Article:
You’ve probably heard about the benefits of meditation. This practice of sitting still, calming your mind, and breathing deeply has been shown to increase focus, alleviate stress, improve sleep, boost your mood, and even help with our relationships. But the thought of sitting still and not being productive can be anxiety-inducing in itself for some of us.
Maybe you think you don’t have the time or the patience to practice meditation. Whatever it might be, I’d encourage you to just give it a try, even if you only do it for a few days for a minute a day, to see if you notice any improvements in your mood or energy. It doesn’t have to be this cumbersome, time-consuming block of your day. With these four tips, you’ll be able to incorporate a simple (and non-anxiety-inducing -- in fact, hopefully it’s the opposite!) meditation practice into your daily life.
1. Start with small increments of time.
A lot of us picture meditation as sitting cross-legged on the floor in a silent room for hours at a time. The truth is, you can meditate for a minute, 3 minutes, 10, or longer -- it all counts, no matter how short or long! And it all reaps the benefits of meditation. But at first especially, a few minutes of sitting and breathing without a phone or other device attached to our hand might be unnerving. So, start small.
Set a timer for just 2 or 3 minutes to start. Sit in a comfortable space (it doesn’t have to be on the ground), and breathe deeply. It might help to count to 5 as you inhale and exhale -- this is a great way to keep the mind out of distraction. If you do get distracted and begin thinking about your to-do list or what you’ll do as soon as you’re done, gently recognize that you’re not focusing on the present moment and guide your mind back to thinking about breathing or counting. This is important: don’t beat yourself up or get mad; it’s natural to get distracted, and a lot at first! Just calmly come back to your breathing.
2. Don’t set unrealistic expectations.
When you’re just beginning to meditate, you might have all of these ideas about how it’s going to go or what it will look like. The truth is, you can meditate anywhere, anytime. It doesn’t have to be in a pristine, silent location or last for a long time. You might not experience tons of emotional benefits right away or some sort of “spiritual awakening.”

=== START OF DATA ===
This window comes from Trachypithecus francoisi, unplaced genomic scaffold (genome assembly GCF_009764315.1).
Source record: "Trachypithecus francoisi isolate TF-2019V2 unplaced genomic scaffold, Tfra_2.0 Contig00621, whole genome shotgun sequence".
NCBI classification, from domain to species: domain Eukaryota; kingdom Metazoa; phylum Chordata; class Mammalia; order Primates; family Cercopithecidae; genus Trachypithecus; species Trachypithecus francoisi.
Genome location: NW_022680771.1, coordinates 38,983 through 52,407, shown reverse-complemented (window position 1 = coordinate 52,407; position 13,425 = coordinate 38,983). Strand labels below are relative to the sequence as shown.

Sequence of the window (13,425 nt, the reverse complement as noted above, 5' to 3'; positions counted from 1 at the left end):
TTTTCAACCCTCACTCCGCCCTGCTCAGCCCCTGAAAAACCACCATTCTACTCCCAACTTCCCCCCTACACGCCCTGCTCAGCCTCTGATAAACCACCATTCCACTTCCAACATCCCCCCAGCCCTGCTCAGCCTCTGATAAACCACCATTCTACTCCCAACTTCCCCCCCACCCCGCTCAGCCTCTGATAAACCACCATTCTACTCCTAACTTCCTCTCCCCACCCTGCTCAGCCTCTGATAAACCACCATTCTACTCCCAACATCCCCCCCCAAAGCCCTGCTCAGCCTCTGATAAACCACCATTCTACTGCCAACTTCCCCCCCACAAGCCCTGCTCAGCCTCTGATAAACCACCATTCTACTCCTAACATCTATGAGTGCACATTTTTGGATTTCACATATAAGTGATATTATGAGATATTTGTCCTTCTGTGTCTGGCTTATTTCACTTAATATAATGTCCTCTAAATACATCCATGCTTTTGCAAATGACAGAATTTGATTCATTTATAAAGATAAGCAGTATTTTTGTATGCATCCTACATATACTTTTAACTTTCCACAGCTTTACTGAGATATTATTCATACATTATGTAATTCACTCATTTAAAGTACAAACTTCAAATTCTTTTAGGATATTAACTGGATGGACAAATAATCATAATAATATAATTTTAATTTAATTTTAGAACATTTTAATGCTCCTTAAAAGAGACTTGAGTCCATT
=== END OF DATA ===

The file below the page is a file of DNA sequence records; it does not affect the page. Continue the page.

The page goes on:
Just like any other new experience, go into your meditation practice with an open mind and a willingness to learn and go with the flow. As soon as you have expectations about the experience, you’re risking disappointment when things don’t go exactly according to your plan (which, I can almost guarantee, they won’t). If you miss a day of meditation, don’t punish yourself with double the time the next day. If you get extra-distracted during a session, don’t criticize yourself for not being able to get it. Life happens, and every meditation journey is different! Just keep trying to focus and breathe -- that’s the most important part.
3. Try a few different meditation formats.
Not everyone is meant to do sitting meditation while just focusing on breathing. There are so many other formats for meditating. You can try downloading an app, like Headspace, to go through guided meditations with several different styles of meditation that focus on different areas of life, like work, sleep, and focus. You can also look up various guided meditations on YouTube.
Another idea is doing a walking meditation, where you go for a 10 minute walk and spend each minute focusing on something different, which can help with concentration and reducing distractibility. One minute could be focused on the feeling of your body walking, the next on the feeling of breathing, the next on the sensation of air on your skin, and so on. You can meditate in line at the coffee shop or as you do the elliptical at the gym. Find the style that works best for YOU and makes you feel the most centered.
4. Focus on the goal of meditation.
The goal of meditation isn’t to be more hip or to “fix” your brain or to eliminate the ability to get distracted. Meditation is about simply becoming aware of when your mind is drifting, and then gently guiding it back to focus. The secondhand benefits of practicing this are incredible and astounding, but those shouldn’t become your main focus.
When you stop focusing on the goal of meditation and just use it as a crutch, it loses its power and becomes entirely less beneficial. At its core, meditation is a fairly simple act with a simple outcome that ignites powerful improvements throughout our lives. So, stay connected with its foundational simplicity, and don’t make it more complicated than it needs to be.